Chototel, a London-based start-up, uses innovative technologies to build, operate and manage in a way that helps keeping costs low and efficiencies high. Using ground-breaking technology across construction, management and operations, Chototel seeks to be a catalyst to eradicating housing poverty and homelessness. Rhea Silva, Founder & MD, Chototel is a third-generation social entrepreneur with experience in building and managing affordable housing and hotels. She believes and is committed to making India the cornerstone of our market entry strategy
Team Estrade: Give us an understanding of your company’s journey since its inception?
Rhea Silva: Chototel was founded in London, in January 2016.I have been involved with affordable housing and hospitality sectors in the past. Our vision was to build a service offering that was based on the cost efficiencies of affordable housing and the service efficiencies of budget hotels. Chototel then decided that its first pilot should be based in India, because, Demographics never lie!!! India is a country with over 1.2 billion population of which 40 million live in substandard housing. A rapid market solution is critically needed.
“India is a country with over 1.2 billion population of which 40 million live in substandard housing”
Team Estrade: Tell us about the brand “Chototel”? Where did the idea come from?
Rhea Silva: Chototel, the brand formed from the Japanese words “chotu” (meaning little) and hotel. There is an opportunity falling into the niche between budget hotels and rental housing which is unaddressed. The real scale exists in countries such as India, Nigeria and China where rapid urbanization is causing young working people to move towards cities where opportunity exists for them. Not all of them can afford to buy a house and renting comes with hassles like deposits, committed tenures etc. A solution like Chototel therefore makes sense.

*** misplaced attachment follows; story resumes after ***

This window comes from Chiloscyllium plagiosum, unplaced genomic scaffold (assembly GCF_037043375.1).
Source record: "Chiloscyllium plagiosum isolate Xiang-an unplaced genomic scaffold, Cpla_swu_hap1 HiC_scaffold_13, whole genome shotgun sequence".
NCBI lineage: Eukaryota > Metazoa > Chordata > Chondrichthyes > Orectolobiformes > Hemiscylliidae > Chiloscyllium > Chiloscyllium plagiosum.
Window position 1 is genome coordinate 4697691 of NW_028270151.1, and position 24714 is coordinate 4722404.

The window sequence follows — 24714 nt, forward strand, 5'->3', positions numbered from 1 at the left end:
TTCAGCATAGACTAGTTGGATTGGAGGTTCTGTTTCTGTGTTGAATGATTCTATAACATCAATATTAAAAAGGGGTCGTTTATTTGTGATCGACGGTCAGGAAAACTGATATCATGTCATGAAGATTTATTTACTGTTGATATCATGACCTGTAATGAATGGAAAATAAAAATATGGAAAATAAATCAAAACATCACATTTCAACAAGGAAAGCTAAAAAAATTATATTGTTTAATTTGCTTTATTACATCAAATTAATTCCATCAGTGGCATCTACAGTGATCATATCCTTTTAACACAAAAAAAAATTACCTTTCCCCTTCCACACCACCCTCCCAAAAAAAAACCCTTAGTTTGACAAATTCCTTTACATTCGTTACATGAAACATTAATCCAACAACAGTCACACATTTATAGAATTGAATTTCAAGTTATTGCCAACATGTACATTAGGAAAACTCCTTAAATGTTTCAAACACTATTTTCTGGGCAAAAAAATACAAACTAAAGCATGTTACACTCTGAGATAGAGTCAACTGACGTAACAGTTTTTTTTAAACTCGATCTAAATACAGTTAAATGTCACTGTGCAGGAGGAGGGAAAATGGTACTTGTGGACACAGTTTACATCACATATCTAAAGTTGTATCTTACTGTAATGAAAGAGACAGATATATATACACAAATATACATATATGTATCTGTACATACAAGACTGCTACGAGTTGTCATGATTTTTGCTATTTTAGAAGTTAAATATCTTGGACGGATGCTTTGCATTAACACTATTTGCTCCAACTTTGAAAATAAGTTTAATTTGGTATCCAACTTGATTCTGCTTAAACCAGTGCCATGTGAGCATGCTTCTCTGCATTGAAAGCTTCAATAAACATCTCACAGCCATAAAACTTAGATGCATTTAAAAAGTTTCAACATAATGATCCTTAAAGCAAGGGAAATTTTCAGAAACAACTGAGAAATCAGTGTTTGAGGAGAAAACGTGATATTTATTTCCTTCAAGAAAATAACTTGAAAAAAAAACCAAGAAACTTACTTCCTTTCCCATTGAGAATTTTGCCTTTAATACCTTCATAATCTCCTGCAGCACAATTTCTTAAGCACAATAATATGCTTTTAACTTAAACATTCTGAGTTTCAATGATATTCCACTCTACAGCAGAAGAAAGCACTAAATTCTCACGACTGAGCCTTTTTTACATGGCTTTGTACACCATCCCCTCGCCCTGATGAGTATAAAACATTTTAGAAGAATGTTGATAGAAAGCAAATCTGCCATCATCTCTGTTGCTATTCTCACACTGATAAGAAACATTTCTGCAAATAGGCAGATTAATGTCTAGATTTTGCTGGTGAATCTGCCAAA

Team Estrade: In terms of the market position where do you stand, e.g. are you a GINGER, Keys, Mango Hotels? Kindly elaborate.
Rhea Silva: The budget sector is priced more as a function of its investment cost, which basically means , the hotels are built in subprime area so the real estate costs are low and the specifications are much lower than the luxury category therefore they can offer lower tariffs , in most cases such hotels are priced between USD 30 to 50 per day.
In our case the efficiencies are being developed by technology across many levels , we use technology to build quickly and inexpensively , that keeps the working capital cycles short; we have a product that needs little or no maintenance, technology is used to manage billing and basically operate the hotel as a near to, unmanned operation.
If you had to position the product, its two levels below ginger, and one level below an OYO.
“Our hotels are going to be in growth centers and in locations which are on their path to become high density urban clusters in a time frame of 10-15 years”
Team Estrade: How did you short list the location of your first property?
Rhea Silva: There were two reasons for choosing Nagothane near Mumbai as our first site, firstly the site is situated on the new Mumbai-Goa Expressway. That automatically attracts tourist traffic and augments the food and beverage income. Also the Roha industrial belt has over 50,000 informal workers, who are the prime target for clean and affordable, temporary accommodation. As Chototel grows, we will aim to have a presence in the World’s most populous cities, where people struggle to find affordable accommodation. Our hotels are going to be in growth centers and in locations which are on their path to become high density urban clusters in a time frame of 10-15 years. In India our target initially is to build around, Mumbai, Ankleshwar, Bangalore, Hyderabad and Pune. These locations have an optimum blend of IT industries, manufacturing and retail.
Team Estrade: Challenges you are facing today and constraints in Hotel Industry and how do you plan to mitigate them?
Rhea Silva: We face the typical challenges that all hotel companies face, starting with land acquisition, permits, and contractors. In most markets that are prime to us in terms of the demand, these issues are common, so I guess we have to develop the resilience to overcome them. In all markets the management is local and that aids us in understanding the peculiarities of the market, which basically are cultural issues.
Chototel: Creating world’s first super-budget hotels